Once activated, leukocytes begin to firmly adhere to endothelial cells. This process is mediated by a series of interactions between cell adhesion molecules (CAMs) expressed on both leukocytes and endothelial cells. CAMs, such as ICAM-1, can be highly induced during an early stage of ischemia by pro-inflamatory cytokines such as TNF-α (Kataoka et al. 2004; Kishimoto and Rothlein 1994). Following cerebral ischemia, neutrophils are the first leukocytes to infiltrate the site of inflammation and monocytes are subsequently recruited. Leukocytes activation and migration have been implicated as primary contributors to ischemia/reperfusion injury. In addition to their role in physical obstruction of capillaries, they participate in inflammatory responses and cause brain tissue damage by various mechanisms. Pro-inflammatory cytokines (TNF-α and IL-1β) secreted by leukocytes not only activate vascular endothelial cells and amplify inflammatory response but also directly induce neuronal injury (Wood 2003).

Matrix metalloproteases (MMPs), secreted by macrophages, can degrade constituents of basal lamina thus contribute to blood-brain-barrier disruption and cerebral edema during stroke (Maier et al. 2004). All of these studies highlight the involvement of white blood cells in exacerbating ischemic injury, and the protection offered by interfering with the ability of white blood cells to adhere to endothelial cells and undergo diapedesis into the brain (Heinel et al. 1994; Vasthare et al. 1990; Weaver et al. 2002; White et al. 2000).

Since inflammatory responses following ischemia have been shown to be important contributors to secondary injury, the present inventors hypothesized that selective activation of the CB2 receptor might provide protection from reperfusion injury. Although cannabinoids have been tested in models of cerebral ischemia/reperfusion injury and reported to influence stroke outcomes by a variety of mechanisms, none of these studies has focused on the possible role of the CB2 receptor in modulating the inflammatory response during cerebral ischemic and reperfusion injury.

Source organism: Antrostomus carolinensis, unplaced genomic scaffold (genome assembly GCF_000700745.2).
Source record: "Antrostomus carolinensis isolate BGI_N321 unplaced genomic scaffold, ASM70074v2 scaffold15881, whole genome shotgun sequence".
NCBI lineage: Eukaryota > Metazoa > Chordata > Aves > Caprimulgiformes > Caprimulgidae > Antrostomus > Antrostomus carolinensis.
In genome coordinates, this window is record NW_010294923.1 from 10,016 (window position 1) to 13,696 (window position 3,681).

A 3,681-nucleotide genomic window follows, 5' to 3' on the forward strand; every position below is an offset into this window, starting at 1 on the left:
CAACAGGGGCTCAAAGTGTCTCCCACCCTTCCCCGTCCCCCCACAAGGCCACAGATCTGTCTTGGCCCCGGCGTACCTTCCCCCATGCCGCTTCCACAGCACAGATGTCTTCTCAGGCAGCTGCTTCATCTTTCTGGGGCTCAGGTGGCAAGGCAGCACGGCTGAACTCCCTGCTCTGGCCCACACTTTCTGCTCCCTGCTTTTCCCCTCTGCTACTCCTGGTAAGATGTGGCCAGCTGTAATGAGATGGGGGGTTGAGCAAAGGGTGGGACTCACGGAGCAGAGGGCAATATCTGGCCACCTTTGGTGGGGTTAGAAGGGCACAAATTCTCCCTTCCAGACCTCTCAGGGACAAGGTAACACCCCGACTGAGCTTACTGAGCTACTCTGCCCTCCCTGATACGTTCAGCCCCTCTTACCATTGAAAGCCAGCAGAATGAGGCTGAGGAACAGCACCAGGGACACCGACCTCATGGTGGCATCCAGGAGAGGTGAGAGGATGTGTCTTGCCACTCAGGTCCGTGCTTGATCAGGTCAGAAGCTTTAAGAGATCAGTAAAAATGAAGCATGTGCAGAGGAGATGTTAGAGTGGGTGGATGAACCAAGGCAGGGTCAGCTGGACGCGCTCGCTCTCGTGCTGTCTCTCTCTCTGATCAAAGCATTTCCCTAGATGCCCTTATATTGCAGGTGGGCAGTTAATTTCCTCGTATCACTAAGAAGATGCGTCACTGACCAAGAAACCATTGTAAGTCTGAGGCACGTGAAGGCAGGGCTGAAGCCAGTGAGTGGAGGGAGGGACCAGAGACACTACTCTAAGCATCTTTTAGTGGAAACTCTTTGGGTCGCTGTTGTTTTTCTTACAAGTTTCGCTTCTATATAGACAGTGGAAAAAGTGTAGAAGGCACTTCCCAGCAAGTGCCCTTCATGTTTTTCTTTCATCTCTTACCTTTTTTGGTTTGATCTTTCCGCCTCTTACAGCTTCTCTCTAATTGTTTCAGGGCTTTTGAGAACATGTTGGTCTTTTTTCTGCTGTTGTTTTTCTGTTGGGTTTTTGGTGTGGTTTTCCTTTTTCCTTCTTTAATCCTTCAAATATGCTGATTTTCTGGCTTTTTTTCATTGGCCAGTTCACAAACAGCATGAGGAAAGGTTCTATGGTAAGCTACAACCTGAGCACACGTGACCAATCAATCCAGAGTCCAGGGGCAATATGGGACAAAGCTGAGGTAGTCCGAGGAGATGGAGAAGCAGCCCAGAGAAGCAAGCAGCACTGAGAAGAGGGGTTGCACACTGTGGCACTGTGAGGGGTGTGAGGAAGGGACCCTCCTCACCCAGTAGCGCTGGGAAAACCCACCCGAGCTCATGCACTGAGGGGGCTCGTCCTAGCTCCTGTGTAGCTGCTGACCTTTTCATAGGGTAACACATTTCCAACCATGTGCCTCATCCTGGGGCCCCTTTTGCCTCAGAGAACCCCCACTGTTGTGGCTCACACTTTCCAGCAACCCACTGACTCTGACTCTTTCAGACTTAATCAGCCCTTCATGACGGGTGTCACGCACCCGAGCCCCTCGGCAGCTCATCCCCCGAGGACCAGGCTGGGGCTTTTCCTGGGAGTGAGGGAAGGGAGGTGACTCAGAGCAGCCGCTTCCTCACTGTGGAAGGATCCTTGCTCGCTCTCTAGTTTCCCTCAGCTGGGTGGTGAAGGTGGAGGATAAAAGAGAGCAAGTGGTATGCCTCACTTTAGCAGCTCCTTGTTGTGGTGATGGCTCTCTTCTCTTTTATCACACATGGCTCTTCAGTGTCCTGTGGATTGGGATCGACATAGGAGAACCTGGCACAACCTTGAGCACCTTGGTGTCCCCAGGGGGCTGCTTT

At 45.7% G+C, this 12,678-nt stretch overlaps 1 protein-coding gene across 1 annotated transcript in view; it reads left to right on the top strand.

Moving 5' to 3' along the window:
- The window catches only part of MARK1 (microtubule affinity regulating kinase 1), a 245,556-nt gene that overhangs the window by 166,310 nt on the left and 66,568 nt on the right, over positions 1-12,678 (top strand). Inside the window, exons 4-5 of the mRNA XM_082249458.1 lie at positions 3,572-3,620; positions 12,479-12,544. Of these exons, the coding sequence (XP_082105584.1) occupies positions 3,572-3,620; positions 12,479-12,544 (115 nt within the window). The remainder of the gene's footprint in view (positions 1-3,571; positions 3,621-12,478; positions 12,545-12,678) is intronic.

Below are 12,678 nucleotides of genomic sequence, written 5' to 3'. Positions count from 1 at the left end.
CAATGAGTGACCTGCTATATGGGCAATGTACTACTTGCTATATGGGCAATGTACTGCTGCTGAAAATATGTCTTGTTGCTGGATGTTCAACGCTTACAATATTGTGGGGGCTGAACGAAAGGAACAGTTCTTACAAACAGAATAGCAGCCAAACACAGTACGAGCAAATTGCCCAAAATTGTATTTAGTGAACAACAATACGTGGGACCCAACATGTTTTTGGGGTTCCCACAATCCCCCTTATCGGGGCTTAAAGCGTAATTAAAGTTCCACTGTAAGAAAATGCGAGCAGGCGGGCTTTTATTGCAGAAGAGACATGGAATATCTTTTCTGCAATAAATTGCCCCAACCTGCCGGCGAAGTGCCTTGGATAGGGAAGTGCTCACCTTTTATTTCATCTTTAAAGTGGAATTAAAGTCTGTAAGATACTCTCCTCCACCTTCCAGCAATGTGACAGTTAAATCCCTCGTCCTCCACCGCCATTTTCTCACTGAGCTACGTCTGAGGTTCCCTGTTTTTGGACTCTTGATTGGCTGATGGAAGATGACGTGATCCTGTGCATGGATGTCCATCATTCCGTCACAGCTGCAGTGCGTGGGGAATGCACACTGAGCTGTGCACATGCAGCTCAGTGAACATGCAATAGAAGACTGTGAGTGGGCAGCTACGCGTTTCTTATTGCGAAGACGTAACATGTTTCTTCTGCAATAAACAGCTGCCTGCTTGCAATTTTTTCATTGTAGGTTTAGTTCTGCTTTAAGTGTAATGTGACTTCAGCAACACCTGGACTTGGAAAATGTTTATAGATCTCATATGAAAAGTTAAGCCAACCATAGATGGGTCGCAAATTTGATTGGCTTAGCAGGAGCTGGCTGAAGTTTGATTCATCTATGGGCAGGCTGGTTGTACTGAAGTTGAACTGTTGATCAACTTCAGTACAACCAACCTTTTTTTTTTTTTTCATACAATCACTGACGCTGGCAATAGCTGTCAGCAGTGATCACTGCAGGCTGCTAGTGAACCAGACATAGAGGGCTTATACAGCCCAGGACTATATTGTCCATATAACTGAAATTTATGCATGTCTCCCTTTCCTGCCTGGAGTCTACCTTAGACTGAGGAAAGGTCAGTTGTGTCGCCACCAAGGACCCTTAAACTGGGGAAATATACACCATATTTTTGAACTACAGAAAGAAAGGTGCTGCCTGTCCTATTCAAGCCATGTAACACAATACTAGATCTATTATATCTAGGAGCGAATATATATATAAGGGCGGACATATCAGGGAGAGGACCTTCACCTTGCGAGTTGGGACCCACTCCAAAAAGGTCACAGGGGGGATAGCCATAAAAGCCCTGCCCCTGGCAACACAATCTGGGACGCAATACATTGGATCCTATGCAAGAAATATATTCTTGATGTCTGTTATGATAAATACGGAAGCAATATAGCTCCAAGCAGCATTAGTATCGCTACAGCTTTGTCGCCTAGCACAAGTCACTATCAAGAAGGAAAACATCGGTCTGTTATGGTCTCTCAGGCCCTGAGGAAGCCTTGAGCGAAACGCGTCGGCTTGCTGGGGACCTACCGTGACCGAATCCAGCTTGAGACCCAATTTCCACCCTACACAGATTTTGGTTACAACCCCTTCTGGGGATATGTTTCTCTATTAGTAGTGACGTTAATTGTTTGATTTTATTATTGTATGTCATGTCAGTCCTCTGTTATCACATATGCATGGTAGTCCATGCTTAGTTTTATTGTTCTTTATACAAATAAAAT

The present inventors are thus believed to be the first to identify the role of selective CB2 receptor activation in attenuating ischemia/reperfusion injury. They have determined that CB2 cannabinoid receptor agonists provide the significant protection for the brain from cerebral ischemia/reperfusion injury in mouse Mid Carotid Artery Occlusion/Reperfusion model. Animals treated with the CB2 agonists had smaller infarct volumes and improved motor function 24 hours following the ischemic episode.

Using CB2 agonists O-3853 and O-1966, which both have excellent affinity for CB2 receptors and very low affinity for CB1 receptors, the inventors have demonstrated that activation of the CB2 receptor is neuroprotective following ischemia/reperfusion injury. These analogs were also effective in activating the CB2 receptor, but not CB1 receptors, as evidenced by their effects on 35S-GTPγS binding. Consistent with their binding profiles, O-3853 failed to produce CB1 receptor-mediated behavioral effects in mice even up to very high doses and O-1966 produced some modest behavioural effects only at doses that far exceeded those used in the MCAO/R studies.

In a first aspect of the present invention there is provided a method of treating a patient in need of therapy for a central nervous system inflammatory disorder comprising administering to that patient a therapeutically effective amount of a cannabinoid agonist having a binding affinity ratio at cannabinoid receptors, Ki CB1/Ki CB2, of at least 5, still more preferably at least 50 and still more preferably at least 500. Most preferred agonists have a binding affinity ratio of 5000 or more when they have CB1 agonist activity, but this may be lower where it is a CB1 partial agonist or antagonist. The Ki ratios may be measured with respect to rat receptor binding. Preferably these ratio requirements are also met in respect to human receptors.